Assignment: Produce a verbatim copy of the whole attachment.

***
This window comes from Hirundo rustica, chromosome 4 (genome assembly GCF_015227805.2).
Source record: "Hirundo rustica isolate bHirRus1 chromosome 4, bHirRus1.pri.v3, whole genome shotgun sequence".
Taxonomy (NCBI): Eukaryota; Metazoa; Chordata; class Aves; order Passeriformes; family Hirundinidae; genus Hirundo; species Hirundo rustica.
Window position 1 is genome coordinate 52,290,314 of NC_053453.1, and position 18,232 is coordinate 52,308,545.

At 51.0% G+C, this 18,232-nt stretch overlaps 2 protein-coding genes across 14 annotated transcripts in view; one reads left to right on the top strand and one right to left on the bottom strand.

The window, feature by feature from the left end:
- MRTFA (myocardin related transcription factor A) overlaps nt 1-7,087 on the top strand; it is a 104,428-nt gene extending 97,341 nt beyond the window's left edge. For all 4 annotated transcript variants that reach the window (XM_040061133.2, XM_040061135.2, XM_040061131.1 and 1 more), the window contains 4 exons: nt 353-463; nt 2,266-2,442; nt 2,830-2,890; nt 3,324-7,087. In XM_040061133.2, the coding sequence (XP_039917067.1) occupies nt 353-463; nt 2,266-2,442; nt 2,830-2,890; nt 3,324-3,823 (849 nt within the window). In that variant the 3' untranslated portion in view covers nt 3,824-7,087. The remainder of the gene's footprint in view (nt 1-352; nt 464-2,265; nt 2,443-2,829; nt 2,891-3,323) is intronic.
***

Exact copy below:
This window comes from Hirundo rustica, chromosome 4 (genome assembly GCF_015227805.2).
Source record: "Hirundo rustica isolate bHirRus1 chromosome 4, bHirRus1.pri.v3, whole genome shotgun sequence".
Taxonomy (NCBI): Eukaryota; Metazoa; Chordata; class Aves; order Passeriformes; family Hirundinidae; genus Hirundo; species Hirundo rustica.
Window position 1 is genome coordinate 52,290,314 of NC_053453.1, and position 18,232 is coordinate 52,308,545.

At 51.0% G+C, this 18,232-nt stretch overlaps 2 protein-coding genes across 14 annotated transcripts in view; one reads left to right on the top strand and one right to left on the bottom strand.

The window, feature by feature from the left end:
- MRTFA (myocardin related transcription factor A) overlaps nt 1-7,087 on the top strand; it is a 104,428-nt gene extending 97,341 nt beyond the window's left edge. For all 4 annotated transcript variants that reach the window (XM_040061133.2, XM_040061135.2, XM_040061131.1 and 1 more), the window contains 4 exons: nt 353-463; nt 2,266-2,442; nt 2,830-2,890; nt 3,324-7,087. In XM_040061133.2, the coding sequence (XP_039917067.1) occupies nt 353-463; nt 2,266-2,442; nt 2,830-2,890; nt 3,324-3,823 (849 nt within the window). In that variant the 3' untranslated portion in view covers nt 3,824-7,087. The remainder of the gene's footprint in view (nt 1-352; nt 464-2,265; nt 2,443-2,829; nt 2,891-3,323) is intronic.